Wednesday, August 29, 2012

5 Ways Writing Fiction is Like Writing Code

I'm a writer, but since I'm also a huge math/science nerd, I don't fit the creative stereotype. This is fine with me, especially since as a result of the two years of Computer Science I took in high school, I learned that there are some rules which apply both to writing fiction and writing code.

1) You can't edit (or debug) a blank page

While you don't want to get into the habit of writing gibberish, the worst failure of any writer is to write nothing at all. For coding, you have to have something written so you can test it - all the ideas and plans in the world don't help if you can't see if the darn thing runs. For writing, the same applies: that beautiful book in your head doesn't actually exist until you write it down - flaws and all.

2) You don't have to do it all at once, nor in order
 
This has been an important lesson for me to learn when it comes to my fiction, but one that comes naturally in code. You write a bit, and then test it, and write another important bit, and test that.

By the same token, in novels and longer stories, I find it often helps me to just skip to the next important/interesting part. If I need to come back and fill in something later, then so be it - but there's no point in writing filler that I'll just delete later.

3) A plan is your friend

Have you ever tried writing a program off the cuff? I have. For short programs, it's doable. But as the programs get more complicated, it becomes imperative to have some sort of plan - even just the idea of "first this, then that, and somewhere along the line also this third thing."

There will always be a debate between plotting and pantsing for writers, but I think even pantsers can benefit from learning to think one step ahead, so you're writing towards the next important event instead of stumbling blind in a fog.

4) Sometimes you just have to debug

I've recently realized that when I think over my plot again and again, and let it percolate in my brain, and then have a giant idea for what needs to happen/change - that's plot debugging! Just like we have to make sure our programs work the way we want them to, we have to be sure that our plots work to the benefit of the story. This can mean changes that are painful to make. Make them anyways.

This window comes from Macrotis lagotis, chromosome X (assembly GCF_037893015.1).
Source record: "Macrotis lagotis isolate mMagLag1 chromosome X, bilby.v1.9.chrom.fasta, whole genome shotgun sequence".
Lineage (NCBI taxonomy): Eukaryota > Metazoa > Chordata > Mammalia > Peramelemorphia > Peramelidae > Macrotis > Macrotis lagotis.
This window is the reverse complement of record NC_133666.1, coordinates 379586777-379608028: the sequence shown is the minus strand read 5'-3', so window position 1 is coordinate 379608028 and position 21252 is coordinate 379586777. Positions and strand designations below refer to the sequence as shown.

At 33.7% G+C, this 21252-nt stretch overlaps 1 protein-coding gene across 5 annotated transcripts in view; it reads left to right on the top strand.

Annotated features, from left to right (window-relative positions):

5) Use your friends (& strangers!)

It's hard to know everything needed to write a particular program, especially when you're learning. That's why everyone in my CompuSci class was always asking their neighbours and google for advice.

As writers we use a different set of tools, but that doesn't mean we have to work alone. Critique partners and online writing references are invaluable. And as I've found out over the past six or so months, twitter is a great way to meet friendly writers from around the world - and then ask them for advice!
 
In that vein, I hope this has been helpful "advice" - or at least made you see computer programming in a different light. Please, chat me up in the comments!

4 comments:

  1. My husband works in IT - but isn't big on the whole creative writing bit. A great way to cross the lingo divide!

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    1. Glad you like it! I too find that most people I meet in "left-brained" activities have no interest in creative writing. ever. despite my best efforts to suck everyone into NaNoWriMo :)

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  2. I'd add getting too attached to the list. Both in code and in writing you occasionally have to kill your darlings or throw away what you've done so far and start from scratch (or at least much less). For the longest time I was pretty attached to my code and felt really bad every time i went down a blind alley and had to throw away code. But I think the more you write the more you get used to it and easier it becomes. You realize that if you have to throw away what you have so far it's ok because you did it once you can do it again if you have to.

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    1. That's a very good point... but can be a tough lesson to learn when the code/writing takes a lot of work. Thanks!

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